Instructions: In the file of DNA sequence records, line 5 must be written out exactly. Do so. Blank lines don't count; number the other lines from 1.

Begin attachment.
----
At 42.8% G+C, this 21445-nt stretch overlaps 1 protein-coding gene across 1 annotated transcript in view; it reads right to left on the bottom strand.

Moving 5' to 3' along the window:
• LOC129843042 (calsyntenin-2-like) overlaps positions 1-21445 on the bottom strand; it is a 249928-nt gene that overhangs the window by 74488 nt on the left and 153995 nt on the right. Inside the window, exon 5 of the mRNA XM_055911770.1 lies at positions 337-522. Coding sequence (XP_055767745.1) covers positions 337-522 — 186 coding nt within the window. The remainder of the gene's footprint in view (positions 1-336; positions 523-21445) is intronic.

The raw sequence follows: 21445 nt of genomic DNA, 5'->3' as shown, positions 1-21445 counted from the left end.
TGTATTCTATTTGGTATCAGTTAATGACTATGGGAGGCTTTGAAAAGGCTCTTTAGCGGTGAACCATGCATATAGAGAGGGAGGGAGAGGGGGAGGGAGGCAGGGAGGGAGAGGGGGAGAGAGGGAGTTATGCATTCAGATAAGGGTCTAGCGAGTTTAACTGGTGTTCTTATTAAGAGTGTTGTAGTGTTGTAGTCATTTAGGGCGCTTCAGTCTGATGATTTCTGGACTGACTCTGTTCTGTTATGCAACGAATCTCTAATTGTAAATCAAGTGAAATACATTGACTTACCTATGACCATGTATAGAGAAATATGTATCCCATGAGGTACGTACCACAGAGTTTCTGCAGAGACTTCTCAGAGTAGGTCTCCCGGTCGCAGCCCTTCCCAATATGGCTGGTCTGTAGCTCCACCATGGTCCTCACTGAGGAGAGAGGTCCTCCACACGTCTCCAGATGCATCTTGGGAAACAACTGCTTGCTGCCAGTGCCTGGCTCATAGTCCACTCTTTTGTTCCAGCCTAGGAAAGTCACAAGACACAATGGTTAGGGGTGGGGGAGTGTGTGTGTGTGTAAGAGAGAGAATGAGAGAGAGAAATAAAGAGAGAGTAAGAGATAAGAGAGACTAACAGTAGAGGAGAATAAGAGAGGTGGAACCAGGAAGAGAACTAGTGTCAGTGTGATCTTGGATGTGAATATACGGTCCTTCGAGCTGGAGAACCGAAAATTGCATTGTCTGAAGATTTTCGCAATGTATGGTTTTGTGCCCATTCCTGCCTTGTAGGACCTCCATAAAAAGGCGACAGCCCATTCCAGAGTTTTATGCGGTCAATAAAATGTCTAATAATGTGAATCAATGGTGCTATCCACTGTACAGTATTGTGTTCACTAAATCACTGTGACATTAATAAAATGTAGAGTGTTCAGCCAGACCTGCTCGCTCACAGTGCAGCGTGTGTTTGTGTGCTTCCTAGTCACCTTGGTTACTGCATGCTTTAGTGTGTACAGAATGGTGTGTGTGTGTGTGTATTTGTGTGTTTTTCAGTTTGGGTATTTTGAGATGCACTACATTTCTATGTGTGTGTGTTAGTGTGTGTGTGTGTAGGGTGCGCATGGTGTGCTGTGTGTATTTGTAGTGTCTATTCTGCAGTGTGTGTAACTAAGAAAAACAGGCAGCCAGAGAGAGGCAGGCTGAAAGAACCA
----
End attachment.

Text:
TGTATTCTATTTGGTATCAGTTAATGACTATGGGAGGCTTTGAAAAGGCTCTTTAGCGGTGAACCATGCATATAGAGAGGGAGGGAGAGGGGGAGGGAGGCAGGGAGGGAGAGGGGGAGAGAGGGAGTTATGCATTCAGATAAGGGTCTAGCGAGTTTAACTGGTGTTCTTATTAAGAGTGTTGTAGTGTTGTAGTCATTTAGGGCGCTTCAGTCTGATGATTTCTGGACTGACTCTGTTCTGTTATGCAACGAATCTCTAATTGTAAATCAAGTGAAATACATTGACTTACCTATGACCATGTATAGAGAAATATGTATCCCATGAGGTACGTACCACAGAGTTTCTGCAGAGACTTCTCAGAGTAGGTCTCCCGGTCGCAGCCCTTCCCAATATGGCTGGTCTGTAGCTCCACCATGGTCCTCACTGAGGAGAGAGGTCCTCCACACGTCTCCAGATGCATCTTGGGAAACAACTGCTTGCTGCCAGTGCCTGGCTCATAGTCCACTCTTTTGTTCCAGCCTAGGAAAGTCACAAGACACAATGGTTAGGGGTGGGGGAGTGTGTGTGTGTGTAAGAGAGAGAATGAGAGAGAGAAATAAAGAGAGAGTAAGAGATAAGAGAGACTAACAGTAGAGGAGAATAAGAGAGGTGGAACCAGGAAGAGAACTAGTGTCAGTGTGATCTTGGATGTGAATATACGGTCCTTCGAGCTGGAGAACCGAAAATTGCATTGTCTGAAGATTTTCGCAATGTATGGTTTTGTGCCCATTCCTGCCTTGTAGGACCTCCATAAAAAGGCGACAGCCCATTCCAGAGTTTTATGCGGTCAATAAAATGTCTAATAATGTGAATCAATGGTGCTATCCACTGTACAGTATTGTGTTCACTAAATCACTGTGACATTAATAAAATGTAGAGTGTTCAGCCAGACCTGCTCGCTCACAGTGCAGCGTGTGTTTGTGTGCTTCCTAGTCACCTTGGTTACTGCATGCTTTAGTGTGTACAGAATGGTGTGTGTGTGTGTGTATTTGTGTGTTTTTCAGTTTGGGTATTTTGAGATGCACTACATTTCTATGTGTGTGTGTTAGTGTGTGTGTGTGTAGGGTGCGCATGGTGTGCTGTGTGTATTTGTAGTGTCTATTCTGCAGTGTGTGTAACTAAGAAAAACAGGCAGCCAGAGAGAGGCAGGCTGAAAGAACCA